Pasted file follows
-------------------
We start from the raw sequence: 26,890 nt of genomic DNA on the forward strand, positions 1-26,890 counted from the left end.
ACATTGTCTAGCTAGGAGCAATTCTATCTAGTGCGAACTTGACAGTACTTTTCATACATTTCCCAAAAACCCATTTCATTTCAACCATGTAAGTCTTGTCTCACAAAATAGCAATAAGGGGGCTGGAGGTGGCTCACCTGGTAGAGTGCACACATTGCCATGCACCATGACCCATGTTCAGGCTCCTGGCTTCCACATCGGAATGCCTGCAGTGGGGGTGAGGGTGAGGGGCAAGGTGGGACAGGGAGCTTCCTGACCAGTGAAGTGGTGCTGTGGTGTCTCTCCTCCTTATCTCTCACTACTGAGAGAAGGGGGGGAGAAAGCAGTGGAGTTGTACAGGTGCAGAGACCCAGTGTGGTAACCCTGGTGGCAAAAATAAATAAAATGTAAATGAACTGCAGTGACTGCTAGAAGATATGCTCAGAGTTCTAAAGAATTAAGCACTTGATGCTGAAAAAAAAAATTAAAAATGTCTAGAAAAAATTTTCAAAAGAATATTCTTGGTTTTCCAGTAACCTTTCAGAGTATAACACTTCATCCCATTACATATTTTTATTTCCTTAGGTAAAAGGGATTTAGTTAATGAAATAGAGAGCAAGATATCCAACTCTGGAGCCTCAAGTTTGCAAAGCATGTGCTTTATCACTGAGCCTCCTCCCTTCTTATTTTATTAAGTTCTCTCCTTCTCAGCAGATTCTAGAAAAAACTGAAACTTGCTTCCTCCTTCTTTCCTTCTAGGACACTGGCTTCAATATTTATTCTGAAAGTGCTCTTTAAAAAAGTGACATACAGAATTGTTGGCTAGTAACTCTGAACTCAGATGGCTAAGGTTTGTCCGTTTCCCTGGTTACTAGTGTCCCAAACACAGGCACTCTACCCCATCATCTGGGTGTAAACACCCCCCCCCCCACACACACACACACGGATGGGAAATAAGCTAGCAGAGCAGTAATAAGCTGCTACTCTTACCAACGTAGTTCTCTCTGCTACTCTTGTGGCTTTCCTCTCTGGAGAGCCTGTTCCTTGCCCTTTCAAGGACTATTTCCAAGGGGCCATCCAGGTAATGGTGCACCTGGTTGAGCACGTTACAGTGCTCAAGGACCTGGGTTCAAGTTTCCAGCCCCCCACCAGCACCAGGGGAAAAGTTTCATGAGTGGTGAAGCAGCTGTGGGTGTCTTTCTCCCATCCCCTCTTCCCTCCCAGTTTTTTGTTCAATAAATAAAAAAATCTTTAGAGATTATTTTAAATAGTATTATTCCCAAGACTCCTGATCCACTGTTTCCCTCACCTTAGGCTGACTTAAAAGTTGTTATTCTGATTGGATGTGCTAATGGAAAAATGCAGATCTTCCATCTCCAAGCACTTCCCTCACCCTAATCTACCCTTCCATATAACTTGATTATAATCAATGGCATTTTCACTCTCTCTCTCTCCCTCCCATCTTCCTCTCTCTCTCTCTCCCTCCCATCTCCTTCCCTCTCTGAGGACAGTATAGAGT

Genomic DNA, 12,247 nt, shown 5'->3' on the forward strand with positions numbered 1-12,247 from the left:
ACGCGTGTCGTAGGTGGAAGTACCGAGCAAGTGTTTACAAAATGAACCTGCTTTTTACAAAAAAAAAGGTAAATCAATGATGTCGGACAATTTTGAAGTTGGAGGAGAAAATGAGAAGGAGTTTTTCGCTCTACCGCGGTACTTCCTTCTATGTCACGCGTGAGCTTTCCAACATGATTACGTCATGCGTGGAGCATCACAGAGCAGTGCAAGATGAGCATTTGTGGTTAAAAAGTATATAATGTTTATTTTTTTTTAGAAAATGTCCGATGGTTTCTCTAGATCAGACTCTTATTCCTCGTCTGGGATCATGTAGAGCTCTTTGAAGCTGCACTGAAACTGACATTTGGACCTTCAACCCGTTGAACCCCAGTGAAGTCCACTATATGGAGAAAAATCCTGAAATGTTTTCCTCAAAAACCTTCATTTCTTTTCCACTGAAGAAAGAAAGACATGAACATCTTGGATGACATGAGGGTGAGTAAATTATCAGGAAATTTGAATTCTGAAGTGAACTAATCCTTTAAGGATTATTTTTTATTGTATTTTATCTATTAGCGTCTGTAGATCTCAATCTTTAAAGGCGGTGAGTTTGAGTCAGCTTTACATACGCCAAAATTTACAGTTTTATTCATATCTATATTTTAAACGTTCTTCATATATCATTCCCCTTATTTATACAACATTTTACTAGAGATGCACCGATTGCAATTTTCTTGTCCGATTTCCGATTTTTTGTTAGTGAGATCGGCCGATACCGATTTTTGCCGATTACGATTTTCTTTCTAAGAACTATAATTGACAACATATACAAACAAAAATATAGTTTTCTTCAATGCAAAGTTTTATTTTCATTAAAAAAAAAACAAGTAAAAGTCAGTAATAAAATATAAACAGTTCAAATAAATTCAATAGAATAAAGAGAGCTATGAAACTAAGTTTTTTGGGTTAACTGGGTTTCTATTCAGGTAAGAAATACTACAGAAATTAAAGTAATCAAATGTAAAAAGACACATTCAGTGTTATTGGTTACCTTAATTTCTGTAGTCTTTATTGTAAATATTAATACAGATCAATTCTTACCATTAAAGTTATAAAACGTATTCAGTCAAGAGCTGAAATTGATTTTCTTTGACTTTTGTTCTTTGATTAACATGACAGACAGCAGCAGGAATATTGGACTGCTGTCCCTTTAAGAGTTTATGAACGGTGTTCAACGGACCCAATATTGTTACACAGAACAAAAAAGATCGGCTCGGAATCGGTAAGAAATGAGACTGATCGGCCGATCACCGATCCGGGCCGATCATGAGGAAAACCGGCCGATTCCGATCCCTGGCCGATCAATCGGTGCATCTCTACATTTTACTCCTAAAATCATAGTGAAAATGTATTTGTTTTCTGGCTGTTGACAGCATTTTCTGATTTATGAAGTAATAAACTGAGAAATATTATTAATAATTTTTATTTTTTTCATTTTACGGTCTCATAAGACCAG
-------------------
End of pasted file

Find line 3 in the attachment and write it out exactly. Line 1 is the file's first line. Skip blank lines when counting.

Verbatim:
Genomic DNA, 12,247 nt, shown 5'->3' on the forward strand with positions numbered 1-12,247 from the left: